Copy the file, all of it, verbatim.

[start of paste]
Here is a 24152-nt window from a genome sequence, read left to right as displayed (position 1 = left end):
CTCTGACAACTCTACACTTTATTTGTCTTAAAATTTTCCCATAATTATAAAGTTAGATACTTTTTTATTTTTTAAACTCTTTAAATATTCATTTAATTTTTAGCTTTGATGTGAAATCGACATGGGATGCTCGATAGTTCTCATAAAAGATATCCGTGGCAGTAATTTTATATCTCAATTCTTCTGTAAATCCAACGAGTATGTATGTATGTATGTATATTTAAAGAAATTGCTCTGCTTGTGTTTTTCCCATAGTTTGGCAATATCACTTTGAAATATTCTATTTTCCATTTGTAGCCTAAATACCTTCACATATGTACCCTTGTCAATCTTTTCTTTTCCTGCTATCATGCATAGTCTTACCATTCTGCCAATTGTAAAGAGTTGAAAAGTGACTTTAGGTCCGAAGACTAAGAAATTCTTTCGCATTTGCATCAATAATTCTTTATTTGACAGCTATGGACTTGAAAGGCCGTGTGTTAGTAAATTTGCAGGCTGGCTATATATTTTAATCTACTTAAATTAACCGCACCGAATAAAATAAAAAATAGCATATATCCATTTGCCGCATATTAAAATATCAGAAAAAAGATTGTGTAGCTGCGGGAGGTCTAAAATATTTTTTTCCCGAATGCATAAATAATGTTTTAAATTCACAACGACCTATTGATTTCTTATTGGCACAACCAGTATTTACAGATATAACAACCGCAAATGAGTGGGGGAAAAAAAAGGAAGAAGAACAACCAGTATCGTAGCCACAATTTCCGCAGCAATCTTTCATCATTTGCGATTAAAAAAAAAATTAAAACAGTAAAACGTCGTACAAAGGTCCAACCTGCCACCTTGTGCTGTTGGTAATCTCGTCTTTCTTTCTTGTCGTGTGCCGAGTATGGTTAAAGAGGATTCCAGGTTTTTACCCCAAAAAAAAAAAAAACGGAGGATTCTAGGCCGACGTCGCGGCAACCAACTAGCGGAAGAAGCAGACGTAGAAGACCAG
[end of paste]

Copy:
Here is a 24152-nt window from a genome sequence, read left to right as displayed (position 1 = left end):
CTCTGACAACTCTACACTTTATTTGTCTTAAAATTTTCCCATAATTATAAAGTTAGATACTTTTTTATTTTTTAAACTCTTTAAATATTCATTTAATTTTTAGCTTTGATGTGAAATCGACATGGGATGCTCGATAGTTCTCATAAAAGATATCCGTGGCAGTAATTTTATATCTCAATTCTTCTGTAAATCCAACGAGTATGTATGTATGTATGTATATTTAAAGAAATTGCTCTGCTTGTGTTTTTCCCATAGTTTGGCAATATCACTTTGAAATATTCTATTTTCCATTTGTAGCCTAAATACCTTCACATATGTACCCTTGTCAATCTTTTCTTTTCCTGCTATCATGCATAGTCTTACCATTCTGCCAATTGTAAAGAGTTGAAAAGTGACTTTAGGTCCGAAGACTAAGAAATTCTTTCGCATTTGCATCAATAATTCTTTATTTGACAGCTATGGACTTGAAAGGCCGTGTGTTAGTAAATTTGCAGGCTGGCTATATATTTTAATCTACTTAAATTAACCGCACCGAATAAAATAAAAAATAGCATATATCCATTTGCCGCATATTAAAATATCAGAAAAAAGATTGTGTAGCTGCGGGAGGTCTAAAATATTTTTTTCCCGAATGCATAAATAATGTTTTAAATTCACAACGACCTATTGATTTCTTATTGGCACAACCAGTATTTACAGATATAACAACCGCAAATGAGTGGGGGAAAAAAAAGGAAGAAGAACAACCAGTATCGTAGCCACAATTTCCGCAGCAATCTTTCATCATTTGCGATTAAAAAAAAAATTAAAACAGTAAAACGTCGTACAAAGGTCCAACCTGCCACCTTGTGCTGTTGGTAATCTCGTCTTTCTTTCTTGTCGTGTGCCGAGTATGGTTAAAGAGGATTCCAGGTTTTTACCCCAAAAAAAAAAAAAACGGAGGATTCTAGGCCGACGTCGCGGCAACCAACTAGCGGAAGAAGCAGACGTAGAAGACCAG